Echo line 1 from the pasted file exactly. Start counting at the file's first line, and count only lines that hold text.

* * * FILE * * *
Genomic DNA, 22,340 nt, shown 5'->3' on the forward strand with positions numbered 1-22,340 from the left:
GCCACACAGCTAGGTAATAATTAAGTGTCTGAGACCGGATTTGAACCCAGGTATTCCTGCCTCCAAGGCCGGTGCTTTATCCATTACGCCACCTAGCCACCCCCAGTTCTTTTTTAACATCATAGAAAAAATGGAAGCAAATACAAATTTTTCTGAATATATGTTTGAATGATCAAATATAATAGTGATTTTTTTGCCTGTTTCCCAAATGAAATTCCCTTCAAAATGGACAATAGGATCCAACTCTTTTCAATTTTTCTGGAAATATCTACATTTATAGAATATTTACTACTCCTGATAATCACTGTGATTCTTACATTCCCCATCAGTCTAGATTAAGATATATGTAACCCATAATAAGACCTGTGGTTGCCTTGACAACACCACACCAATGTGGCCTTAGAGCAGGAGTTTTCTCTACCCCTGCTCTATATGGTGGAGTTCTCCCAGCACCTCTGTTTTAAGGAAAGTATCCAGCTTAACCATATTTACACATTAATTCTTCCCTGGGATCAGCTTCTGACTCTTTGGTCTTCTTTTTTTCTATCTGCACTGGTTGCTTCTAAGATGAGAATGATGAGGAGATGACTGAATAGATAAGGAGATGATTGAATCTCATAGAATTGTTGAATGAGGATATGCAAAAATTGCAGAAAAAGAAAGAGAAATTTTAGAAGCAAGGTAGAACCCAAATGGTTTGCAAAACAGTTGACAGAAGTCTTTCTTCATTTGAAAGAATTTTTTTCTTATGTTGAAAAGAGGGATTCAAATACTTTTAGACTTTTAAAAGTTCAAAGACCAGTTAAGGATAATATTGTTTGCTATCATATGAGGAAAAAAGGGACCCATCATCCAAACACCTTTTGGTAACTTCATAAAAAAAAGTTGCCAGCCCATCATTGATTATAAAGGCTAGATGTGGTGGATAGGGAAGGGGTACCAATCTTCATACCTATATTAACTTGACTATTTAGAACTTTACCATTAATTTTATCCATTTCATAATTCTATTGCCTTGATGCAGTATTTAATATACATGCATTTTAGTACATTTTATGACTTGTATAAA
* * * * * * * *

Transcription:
Genomic DNA, 22,340 nt, shown 5'->3' on the forward strand with positions numbered 1-22,340 from the left: